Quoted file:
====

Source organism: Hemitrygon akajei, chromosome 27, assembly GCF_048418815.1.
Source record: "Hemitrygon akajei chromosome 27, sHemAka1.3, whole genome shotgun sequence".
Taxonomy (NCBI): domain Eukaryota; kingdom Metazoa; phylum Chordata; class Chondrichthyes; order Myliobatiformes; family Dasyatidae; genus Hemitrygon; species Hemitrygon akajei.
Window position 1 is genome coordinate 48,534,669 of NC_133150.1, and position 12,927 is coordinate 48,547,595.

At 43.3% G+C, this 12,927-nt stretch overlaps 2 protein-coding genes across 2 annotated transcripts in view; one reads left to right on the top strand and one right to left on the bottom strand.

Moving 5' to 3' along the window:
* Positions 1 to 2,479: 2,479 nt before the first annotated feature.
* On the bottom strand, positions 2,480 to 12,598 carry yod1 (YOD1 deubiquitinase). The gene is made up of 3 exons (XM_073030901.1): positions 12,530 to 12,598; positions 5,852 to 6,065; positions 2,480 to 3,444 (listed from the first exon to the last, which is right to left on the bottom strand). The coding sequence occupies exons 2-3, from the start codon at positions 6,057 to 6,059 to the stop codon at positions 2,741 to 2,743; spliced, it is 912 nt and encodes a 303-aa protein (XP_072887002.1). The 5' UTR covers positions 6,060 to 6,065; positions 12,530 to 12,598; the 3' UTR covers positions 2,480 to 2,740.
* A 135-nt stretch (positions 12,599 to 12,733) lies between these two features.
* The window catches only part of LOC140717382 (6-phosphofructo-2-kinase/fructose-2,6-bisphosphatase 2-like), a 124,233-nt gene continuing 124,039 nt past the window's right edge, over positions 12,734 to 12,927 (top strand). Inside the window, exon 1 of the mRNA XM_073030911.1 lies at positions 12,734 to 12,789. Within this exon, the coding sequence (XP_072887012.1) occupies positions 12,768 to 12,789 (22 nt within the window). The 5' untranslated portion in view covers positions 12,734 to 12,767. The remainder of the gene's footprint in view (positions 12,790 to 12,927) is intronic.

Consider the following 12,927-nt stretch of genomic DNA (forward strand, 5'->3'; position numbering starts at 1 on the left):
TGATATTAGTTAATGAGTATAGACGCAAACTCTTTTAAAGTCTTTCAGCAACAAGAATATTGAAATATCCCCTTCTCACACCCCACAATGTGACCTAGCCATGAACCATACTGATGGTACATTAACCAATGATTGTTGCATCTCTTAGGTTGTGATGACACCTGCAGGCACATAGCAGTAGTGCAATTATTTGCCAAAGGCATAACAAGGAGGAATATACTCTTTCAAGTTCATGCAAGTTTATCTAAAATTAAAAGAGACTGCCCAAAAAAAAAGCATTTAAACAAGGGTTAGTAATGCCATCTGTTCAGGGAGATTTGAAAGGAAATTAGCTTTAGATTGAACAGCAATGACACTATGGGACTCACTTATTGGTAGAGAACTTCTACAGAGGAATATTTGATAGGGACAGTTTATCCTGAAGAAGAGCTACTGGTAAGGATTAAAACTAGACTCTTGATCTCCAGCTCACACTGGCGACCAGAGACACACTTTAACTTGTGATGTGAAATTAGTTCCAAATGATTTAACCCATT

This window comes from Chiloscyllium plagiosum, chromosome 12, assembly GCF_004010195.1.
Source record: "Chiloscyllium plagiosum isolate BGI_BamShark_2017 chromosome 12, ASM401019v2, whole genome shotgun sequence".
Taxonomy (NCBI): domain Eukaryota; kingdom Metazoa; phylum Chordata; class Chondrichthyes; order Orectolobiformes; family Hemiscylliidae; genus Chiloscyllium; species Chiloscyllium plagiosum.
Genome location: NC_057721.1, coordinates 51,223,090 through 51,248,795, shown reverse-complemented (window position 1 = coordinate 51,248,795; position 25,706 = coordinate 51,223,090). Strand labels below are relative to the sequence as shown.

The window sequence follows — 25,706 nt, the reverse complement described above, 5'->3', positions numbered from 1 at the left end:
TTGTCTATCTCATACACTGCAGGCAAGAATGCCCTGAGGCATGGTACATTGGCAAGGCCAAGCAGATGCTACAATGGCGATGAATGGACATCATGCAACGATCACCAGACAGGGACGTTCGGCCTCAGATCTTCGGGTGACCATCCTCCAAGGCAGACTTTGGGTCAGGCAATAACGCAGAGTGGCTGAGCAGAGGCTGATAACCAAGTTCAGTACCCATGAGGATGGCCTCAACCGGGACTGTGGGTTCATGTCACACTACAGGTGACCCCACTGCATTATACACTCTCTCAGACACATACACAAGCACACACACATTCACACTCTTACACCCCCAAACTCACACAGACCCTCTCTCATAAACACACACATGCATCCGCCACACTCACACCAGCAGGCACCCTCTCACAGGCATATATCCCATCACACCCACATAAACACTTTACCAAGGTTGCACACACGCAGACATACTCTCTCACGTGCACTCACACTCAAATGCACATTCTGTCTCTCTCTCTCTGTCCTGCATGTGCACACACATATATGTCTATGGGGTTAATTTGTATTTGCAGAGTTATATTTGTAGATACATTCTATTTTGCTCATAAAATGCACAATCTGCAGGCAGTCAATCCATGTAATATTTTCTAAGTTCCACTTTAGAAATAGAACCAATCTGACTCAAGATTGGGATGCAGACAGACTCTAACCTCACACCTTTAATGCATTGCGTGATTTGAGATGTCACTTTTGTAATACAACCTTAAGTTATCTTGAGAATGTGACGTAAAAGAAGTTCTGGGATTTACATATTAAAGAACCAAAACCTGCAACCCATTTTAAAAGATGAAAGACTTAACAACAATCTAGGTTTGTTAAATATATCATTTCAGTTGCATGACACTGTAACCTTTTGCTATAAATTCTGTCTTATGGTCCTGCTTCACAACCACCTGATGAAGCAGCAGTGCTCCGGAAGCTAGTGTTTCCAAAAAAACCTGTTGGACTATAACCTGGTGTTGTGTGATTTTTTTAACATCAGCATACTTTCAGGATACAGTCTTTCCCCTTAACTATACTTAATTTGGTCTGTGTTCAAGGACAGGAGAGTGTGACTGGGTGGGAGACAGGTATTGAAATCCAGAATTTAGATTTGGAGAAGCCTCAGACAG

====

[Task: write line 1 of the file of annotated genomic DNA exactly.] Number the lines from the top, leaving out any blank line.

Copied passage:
Source organism: Hemitrygon akajei, chromosome 27, assembly GCF_048418815.1.